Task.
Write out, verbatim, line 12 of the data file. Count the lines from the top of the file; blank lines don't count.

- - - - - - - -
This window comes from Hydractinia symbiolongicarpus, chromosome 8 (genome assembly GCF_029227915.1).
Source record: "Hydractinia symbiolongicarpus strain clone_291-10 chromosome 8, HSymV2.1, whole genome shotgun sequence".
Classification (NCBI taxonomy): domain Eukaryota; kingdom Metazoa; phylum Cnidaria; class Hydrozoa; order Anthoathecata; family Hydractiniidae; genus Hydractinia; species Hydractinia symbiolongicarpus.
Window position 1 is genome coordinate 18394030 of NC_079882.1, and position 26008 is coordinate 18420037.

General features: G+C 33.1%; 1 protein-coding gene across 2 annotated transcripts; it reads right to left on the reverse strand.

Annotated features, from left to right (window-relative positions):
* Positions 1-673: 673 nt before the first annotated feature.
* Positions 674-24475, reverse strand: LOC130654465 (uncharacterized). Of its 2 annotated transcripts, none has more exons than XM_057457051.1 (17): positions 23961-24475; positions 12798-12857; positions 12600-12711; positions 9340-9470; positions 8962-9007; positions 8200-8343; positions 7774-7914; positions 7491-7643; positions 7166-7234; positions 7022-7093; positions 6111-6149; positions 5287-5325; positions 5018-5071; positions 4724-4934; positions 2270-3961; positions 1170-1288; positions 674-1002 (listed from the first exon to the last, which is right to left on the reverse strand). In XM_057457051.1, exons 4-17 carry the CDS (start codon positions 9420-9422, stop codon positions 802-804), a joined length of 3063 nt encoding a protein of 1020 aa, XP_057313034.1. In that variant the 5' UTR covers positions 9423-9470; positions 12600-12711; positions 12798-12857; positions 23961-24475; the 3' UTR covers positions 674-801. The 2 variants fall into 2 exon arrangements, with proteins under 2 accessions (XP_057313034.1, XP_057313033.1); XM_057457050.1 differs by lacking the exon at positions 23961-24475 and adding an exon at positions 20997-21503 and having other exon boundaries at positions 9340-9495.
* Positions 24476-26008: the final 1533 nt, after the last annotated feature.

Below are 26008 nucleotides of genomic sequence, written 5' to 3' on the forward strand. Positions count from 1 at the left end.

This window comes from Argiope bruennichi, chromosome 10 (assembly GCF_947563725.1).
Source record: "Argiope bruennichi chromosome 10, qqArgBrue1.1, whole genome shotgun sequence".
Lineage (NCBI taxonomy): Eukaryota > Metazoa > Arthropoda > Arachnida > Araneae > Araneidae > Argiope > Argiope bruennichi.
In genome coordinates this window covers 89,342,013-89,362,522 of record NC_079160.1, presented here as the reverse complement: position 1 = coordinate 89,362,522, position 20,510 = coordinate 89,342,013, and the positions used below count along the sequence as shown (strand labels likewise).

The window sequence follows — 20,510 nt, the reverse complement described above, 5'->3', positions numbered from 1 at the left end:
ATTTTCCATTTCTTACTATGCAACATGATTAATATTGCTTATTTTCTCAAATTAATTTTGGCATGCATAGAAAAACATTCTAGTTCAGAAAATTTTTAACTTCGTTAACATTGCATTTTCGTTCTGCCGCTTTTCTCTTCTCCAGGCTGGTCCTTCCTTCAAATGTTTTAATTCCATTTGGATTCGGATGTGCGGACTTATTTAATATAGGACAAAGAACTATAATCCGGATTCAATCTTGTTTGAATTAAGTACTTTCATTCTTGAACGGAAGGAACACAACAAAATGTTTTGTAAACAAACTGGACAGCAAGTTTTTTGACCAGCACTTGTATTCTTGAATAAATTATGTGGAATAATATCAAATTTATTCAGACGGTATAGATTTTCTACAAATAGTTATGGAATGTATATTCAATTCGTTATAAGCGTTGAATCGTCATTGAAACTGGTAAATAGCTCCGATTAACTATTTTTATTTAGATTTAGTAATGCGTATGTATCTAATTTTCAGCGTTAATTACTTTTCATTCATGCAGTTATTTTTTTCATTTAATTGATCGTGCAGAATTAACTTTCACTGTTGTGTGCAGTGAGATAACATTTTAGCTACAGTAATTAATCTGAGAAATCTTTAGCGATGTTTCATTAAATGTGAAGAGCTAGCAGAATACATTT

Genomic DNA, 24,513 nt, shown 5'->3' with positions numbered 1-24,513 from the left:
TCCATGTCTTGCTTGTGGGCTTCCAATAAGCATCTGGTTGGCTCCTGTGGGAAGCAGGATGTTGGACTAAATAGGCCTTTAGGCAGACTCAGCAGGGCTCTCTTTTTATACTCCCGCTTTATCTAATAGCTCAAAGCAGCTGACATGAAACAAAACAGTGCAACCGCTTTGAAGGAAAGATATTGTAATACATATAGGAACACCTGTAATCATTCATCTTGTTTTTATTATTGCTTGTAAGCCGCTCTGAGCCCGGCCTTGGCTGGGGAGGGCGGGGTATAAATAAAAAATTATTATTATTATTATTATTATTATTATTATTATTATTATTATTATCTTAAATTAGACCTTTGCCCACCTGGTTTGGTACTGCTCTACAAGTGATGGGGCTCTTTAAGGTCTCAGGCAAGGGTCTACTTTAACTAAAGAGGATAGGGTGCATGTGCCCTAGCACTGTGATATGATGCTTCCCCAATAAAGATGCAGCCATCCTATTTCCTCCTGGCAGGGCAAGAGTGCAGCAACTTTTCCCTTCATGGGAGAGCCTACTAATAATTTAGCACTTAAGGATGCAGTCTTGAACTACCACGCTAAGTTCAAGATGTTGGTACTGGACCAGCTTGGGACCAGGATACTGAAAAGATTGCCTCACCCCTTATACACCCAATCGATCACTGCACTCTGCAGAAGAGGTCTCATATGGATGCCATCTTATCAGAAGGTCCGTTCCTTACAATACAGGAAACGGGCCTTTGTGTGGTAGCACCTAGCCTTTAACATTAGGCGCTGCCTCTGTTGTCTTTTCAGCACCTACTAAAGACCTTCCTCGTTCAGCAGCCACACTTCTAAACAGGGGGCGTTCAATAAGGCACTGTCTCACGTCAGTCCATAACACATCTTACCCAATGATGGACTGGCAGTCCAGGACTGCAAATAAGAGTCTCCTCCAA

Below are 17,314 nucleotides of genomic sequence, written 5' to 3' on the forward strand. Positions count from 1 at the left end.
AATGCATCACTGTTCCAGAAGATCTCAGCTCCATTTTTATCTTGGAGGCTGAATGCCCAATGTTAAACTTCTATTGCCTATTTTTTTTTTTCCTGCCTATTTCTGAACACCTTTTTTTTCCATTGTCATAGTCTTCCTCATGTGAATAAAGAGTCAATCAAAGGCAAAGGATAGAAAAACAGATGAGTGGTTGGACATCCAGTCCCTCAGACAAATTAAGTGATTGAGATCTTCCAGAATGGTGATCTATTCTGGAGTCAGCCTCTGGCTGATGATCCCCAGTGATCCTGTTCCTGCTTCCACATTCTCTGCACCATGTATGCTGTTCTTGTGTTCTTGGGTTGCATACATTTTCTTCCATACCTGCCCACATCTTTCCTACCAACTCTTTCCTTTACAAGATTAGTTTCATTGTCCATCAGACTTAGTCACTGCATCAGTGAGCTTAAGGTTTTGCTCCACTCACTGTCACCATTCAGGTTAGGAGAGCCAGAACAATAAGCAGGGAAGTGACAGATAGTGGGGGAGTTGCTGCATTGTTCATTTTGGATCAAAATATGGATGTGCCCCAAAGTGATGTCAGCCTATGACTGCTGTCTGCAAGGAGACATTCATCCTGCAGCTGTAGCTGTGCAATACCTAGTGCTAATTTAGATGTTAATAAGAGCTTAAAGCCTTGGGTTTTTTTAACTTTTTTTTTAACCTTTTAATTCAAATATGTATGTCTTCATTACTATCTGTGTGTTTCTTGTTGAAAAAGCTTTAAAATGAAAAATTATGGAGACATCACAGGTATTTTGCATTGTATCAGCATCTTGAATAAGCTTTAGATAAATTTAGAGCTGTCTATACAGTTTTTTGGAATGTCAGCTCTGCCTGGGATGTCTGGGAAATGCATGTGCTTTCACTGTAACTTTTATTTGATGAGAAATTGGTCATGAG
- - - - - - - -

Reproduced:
Source record: "Argiope bruennichi chromosome 10, qqArgBrue1.1, whole genome shotgun sequence".